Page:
Over the years, the city of Sherbrooke has been the subject of many artistic projects. Indeed, there has been no lack of studies, research of all varieties including books on the Queen of the Eastern Townships.
However, this is an unusual project: an exhibition of black-and-white photos of Sherbrooke, expanded by citizens' reflections on the theme determined by the initiator - that of - hope. This project differs from those presented previously, as it incorporates the collaboration of various personalities of the City. This complicity is the primary objective of the project's creator, Marcel Morin. Insofar as Marcel is concerned, it does not suffice to present only imagery as captured through his camera lense - rather he seeks to collect the personal sentiments of fifty Sherbrookois, who are informed by various environmental spheres, inter alia, political, educational, cultural, business, sports etcetera. Marcel's sincere desire is to support his photography of Sherbrooke through the writings of it's inhabitants.
The imposed theme: hope
These accomplices will be asked to comment on this imposed theme by being inspired by fifty large-format black and white photos that will be proposed as avenues for reflection. What dreams buried in these photos will wake up? There is no doubt that old images (happy or dark) will require to rise to the surface at the sight of these clichés oversized ... What will evoke in accomplices these public places frequented or abandoned? The marriage of some, the graduation of another? The premature departure of a child, a well-guarded hiding place, a secret flushed out?
According to Marcel Morin, the eye of the camera does not catch everything: it directs the gaze towards a direction often unsuspected, it proposes a singular angle of observation, suggests rather than to impose. Here and there, old stones, a neighbourhood school, the tumultuous waters of the Magog, signs that have crossed the time, etc. Every memory contains a hope; every day too. The entire space of this project is entirely devoted to the play of interpretation ...
Presentation of the author of the project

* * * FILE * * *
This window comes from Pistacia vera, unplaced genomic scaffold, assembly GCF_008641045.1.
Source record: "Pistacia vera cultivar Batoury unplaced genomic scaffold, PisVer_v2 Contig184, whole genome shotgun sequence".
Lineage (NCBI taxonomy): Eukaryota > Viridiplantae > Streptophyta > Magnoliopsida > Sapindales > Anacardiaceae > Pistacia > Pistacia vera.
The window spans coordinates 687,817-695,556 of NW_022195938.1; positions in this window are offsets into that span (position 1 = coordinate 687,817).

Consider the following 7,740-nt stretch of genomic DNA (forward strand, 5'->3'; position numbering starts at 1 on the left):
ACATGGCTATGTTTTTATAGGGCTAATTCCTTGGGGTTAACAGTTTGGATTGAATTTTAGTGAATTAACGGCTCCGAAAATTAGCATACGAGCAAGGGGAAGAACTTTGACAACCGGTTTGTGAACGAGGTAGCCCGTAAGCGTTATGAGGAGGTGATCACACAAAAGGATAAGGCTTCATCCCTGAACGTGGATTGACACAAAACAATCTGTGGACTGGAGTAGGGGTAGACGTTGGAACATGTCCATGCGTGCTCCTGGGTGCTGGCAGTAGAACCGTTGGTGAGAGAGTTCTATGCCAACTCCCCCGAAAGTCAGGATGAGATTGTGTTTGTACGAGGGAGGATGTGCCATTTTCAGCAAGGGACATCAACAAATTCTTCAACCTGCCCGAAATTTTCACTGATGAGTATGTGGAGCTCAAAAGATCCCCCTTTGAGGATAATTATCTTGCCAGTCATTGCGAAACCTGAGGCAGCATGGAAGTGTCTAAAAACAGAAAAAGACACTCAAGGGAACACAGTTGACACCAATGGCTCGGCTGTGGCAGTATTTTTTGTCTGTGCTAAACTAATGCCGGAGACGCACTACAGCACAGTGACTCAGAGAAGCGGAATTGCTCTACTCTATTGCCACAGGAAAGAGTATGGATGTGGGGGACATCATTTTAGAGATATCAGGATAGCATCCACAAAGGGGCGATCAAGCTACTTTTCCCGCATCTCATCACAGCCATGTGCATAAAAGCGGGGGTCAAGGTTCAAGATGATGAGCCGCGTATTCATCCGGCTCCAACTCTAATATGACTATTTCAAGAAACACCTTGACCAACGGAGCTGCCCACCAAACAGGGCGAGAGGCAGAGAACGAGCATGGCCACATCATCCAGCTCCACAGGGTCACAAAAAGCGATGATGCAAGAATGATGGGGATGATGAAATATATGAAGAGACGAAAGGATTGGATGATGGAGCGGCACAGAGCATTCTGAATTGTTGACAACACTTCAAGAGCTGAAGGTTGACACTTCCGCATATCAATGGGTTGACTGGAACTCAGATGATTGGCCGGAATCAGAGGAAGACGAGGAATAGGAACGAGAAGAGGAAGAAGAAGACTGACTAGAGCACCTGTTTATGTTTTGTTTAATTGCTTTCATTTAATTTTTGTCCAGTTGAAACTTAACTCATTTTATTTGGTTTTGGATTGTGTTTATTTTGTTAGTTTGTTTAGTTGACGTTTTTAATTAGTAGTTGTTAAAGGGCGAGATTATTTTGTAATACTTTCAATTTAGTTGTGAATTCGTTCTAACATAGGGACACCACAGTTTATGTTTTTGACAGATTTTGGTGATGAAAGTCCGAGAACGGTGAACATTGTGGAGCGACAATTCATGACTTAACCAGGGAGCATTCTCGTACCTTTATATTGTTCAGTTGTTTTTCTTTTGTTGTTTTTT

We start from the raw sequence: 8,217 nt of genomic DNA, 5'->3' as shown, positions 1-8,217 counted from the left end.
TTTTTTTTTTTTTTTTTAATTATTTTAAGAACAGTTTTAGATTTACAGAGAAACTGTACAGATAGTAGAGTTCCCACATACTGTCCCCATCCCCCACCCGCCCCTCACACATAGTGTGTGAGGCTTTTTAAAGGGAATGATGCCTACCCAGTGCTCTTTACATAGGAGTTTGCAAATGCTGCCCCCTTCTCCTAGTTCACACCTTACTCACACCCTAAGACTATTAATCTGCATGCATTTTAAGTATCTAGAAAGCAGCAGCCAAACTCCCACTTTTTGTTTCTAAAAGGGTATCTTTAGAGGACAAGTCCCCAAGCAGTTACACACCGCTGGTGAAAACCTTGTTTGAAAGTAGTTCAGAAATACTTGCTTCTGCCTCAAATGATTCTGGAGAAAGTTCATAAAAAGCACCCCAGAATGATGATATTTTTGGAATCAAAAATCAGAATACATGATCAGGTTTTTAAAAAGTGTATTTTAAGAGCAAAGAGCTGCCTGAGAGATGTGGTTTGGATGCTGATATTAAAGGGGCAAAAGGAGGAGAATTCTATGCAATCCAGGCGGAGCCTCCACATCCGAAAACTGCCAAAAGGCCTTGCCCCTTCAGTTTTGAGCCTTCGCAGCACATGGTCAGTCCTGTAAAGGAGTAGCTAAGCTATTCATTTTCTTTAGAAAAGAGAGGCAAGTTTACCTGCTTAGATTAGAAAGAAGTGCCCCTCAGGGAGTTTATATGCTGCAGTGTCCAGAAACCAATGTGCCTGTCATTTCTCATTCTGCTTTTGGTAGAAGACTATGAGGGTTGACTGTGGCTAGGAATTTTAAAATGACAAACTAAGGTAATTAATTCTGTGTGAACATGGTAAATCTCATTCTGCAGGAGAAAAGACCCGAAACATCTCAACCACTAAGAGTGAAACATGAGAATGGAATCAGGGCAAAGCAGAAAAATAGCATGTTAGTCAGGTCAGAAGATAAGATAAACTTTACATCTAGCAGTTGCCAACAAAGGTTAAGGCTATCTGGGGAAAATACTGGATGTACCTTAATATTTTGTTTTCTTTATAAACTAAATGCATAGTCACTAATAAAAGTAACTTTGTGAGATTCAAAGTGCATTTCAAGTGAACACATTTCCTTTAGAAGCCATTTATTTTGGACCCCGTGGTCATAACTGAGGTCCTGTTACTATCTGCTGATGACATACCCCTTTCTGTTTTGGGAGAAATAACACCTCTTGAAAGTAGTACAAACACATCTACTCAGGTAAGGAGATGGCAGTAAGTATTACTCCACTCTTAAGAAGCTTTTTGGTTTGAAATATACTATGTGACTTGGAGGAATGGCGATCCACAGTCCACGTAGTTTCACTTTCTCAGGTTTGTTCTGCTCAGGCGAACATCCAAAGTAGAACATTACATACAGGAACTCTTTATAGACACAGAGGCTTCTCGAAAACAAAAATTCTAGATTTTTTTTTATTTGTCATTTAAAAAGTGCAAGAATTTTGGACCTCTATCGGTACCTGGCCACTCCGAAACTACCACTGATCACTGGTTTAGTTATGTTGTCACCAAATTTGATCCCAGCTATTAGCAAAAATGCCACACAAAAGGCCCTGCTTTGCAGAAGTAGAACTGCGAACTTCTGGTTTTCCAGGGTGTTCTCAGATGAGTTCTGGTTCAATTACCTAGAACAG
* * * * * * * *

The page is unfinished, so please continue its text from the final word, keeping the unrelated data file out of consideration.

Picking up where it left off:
Marcel Morin is a photographer and globetrotter. For fifteen years, he has had the chance to travel around the world: he has traveled from Eastern Europe to South Africa, from Southeast Asia to India and China where he lived for more than ten years. It was there that he discovered street photography. Adept of portraits, he is carried away this time to public places, buildings, streams.
As a photographer, Marcel Morin is the antithesis of purists - for whom he feels a lot of respect - who present their photographs exactly as they were taken. He prefers, for his part, to make use of all the tools available to represent vibrating slices of life. He tries to translate his feelings through stylized photos. His wish: that we stop, let the memories go up, that we seize the message that can transmit a photo, that we consent to an awakening of consciousness.
After an absence of more than forty years, the photographer offers a fresh look on the city of Sherbrooke. Marcel Morin is from La Patrie, in the Eastern Townships. For several years, he has been a tireless collaborator of the Journal de rue de l'Estrie. Its goal is to return all the profits from the sale of the photo album and the exhibition to an organization that helps people who are homeless or at high risk of homelessness. His wish: to allow access to art through a photography studio or other.
Presentation of the project manager
Marcel Morin has appointed Serge Lavigne as Project Manager. The latter will have the mission to reach fifty citizens of Sherbrooke who will agree to get involved in this project by delivering a personal reflection on the theme of hope. In charge of soliciting, he will explain the prime motivation of the creator and collect brief texts (max 50 words / or tweet).
Serge Lavigne is a retired teacher. Specialized in information technology, he is also a photographer, has participated in numerous exhibitions (solo and group) in the region.
Pour moi l’espoir c’est...
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